Here’s the thing about being a true crime junkie: Despite the endless sea of new podcasts being released on a weekly and monthly basis, it’s never enough. You’ve probably already exhausted the many lists recommending the best true crime podcasts of all time. But it couldn’t quench your insatiable thirst for more murder, unsolved cases, and investigations into the criminal justice system.
Luckily there’s certainly no shortage of new and recent true crime podcasts that provide more hours of binge-worthy listens. But with such a vast onslaught of true crime to potentially sink your teeth into, it can be overwhelming to sift through everything for quality assurance.
That’s where we come in. We dove headfirst into that pile of gruesome content for you to compile a definitive list of the best new and most recent true crime podcasts to satisfy your binge needs.
Now, “new” and “recent” are relative terms when it comes to podcasts. Unlike movies and TV, the only really effective promotion for newcomers is word of mouth — and even die-hard podcast listeners come to new releases on their own time. So our stipulation for what counts as a “new” addition to the true crime genre is flexible, needing only to be published anytime from 2019 to 2020.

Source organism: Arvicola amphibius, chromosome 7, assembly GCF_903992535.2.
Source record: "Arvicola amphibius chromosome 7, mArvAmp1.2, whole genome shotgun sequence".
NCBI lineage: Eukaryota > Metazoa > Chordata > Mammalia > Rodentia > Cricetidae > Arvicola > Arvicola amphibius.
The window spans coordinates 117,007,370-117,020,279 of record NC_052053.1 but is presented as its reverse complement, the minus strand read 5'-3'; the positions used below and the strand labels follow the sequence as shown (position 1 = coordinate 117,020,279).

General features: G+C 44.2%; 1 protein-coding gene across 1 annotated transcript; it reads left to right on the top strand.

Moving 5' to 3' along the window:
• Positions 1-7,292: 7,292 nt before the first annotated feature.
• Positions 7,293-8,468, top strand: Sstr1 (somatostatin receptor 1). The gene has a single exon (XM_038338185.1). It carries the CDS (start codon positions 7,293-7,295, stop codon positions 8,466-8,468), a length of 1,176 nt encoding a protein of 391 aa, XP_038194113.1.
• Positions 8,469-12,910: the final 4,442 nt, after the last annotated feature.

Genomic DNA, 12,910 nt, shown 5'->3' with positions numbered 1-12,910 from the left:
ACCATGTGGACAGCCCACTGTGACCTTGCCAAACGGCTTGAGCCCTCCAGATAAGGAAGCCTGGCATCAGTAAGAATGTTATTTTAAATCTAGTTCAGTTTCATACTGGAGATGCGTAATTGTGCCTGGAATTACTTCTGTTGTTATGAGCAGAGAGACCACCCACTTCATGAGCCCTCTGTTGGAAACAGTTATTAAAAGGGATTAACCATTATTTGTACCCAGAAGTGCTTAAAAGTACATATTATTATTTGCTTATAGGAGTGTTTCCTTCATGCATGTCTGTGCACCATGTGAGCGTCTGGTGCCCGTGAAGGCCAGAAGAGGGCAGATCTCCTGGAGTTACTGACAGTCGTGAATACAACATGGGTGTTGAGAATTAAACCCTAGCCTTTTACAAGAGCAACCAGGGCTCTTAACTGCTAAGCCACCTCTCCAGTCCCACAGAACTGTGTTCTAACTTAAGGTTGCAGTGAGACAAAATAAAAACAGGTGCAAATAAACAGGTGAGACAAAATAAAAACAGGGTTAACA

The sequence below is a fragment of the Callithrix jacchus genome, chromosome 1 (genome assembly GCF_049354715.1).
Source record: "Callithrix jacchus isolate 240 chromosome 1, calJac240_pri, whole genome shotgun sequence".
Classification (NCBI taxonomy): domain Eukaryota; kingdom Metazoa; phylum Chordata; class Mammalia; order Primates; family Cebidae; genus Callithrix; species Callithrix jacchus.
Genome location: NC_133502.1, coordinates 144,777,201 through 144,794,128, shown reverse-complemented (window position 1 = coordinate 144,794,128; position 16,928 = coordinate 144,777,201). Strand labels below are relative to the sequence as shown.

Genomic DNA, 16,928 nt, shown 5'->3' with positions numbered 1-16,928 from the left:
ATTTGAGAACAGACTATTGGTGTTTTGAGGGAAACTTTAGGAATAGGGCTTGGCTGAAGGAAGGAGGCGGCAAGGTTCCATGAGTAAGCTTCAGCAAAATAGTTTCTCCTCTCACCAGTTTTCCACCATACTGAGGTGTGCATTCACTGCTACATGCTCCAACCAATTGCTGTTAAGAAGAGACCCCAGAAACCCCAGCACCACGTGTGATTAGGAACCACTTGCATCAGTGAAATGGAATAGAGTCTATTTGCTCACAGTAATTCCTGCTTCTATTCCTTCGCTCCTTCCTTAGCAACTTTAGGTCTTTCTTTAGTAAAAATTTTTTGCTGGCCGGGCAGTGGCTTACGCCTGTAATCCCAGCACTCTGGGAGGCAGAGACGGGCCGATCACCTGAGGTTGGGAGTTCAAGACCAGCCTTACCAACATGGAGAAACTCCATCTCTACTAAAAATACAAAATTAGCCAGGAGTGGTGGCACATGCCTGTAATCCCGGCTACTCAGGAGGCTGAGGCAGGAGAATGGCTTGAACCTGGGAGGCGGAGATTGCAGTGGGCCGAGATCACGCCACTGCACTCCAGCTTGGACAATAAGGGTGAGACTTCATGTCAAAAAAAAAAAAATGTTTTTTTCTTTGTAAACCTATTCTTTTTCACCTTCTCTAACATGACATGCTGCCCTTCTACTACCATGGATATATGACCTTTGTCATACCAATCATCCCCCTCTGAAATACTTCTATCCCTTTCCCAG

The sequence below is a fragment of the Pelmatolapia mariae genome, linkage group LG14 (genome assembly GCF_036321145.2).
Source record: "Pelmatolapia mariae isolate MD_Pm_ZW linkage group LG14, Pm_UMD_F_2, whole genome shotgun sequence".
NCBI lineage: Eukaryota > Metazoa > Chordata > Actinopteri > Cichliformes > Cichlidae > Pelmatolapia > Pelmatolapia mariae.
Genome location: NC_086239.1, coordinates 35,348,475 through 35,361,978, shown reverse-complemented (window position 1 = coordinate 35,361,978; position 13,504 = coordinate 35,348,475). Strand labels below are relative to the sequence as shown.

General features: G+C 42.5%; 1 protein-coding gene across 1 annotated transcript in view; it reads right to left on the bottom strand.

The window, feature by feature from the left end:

Some early 2019 entries are already pretty well-known, critically-acclaimed podcasts. But many other podcasts just came out, and a few recommendations are even still in the process of releasing new episodes and telling their stories.
1. Selena: A Star Dies in Texas
Why it’s great or who it’s for: Those who want the real, even more dramatic story behind the 1997 classic film.
What it’s about: Tejano singer Selena Quintanilla-Pérez’s tragic end came right at the cusp of her meteoric rise, a tale immortalized by a young Jennifer Lopez in the 1997 film Selena. But that movie, and her stardom, only captures a sliver of what was lost on the fatal day when a close friend and fan shot the 23-year-old girl dead. While the Vault Studio’s podcast is only on its third episode as of this article’s publication, we can already definitively say it’s one of the best recent additions to the genre. With gripping audio from the day and interviews with friends and family, it paints a more detailed and immediate picture of the person behind this infamous case of superstardom that should have been.
2. Shrink Next Door
Why it’s great or who it’s for: A compelling yet relatively quaint true crime story that puts the power dynamic of therapy on trial.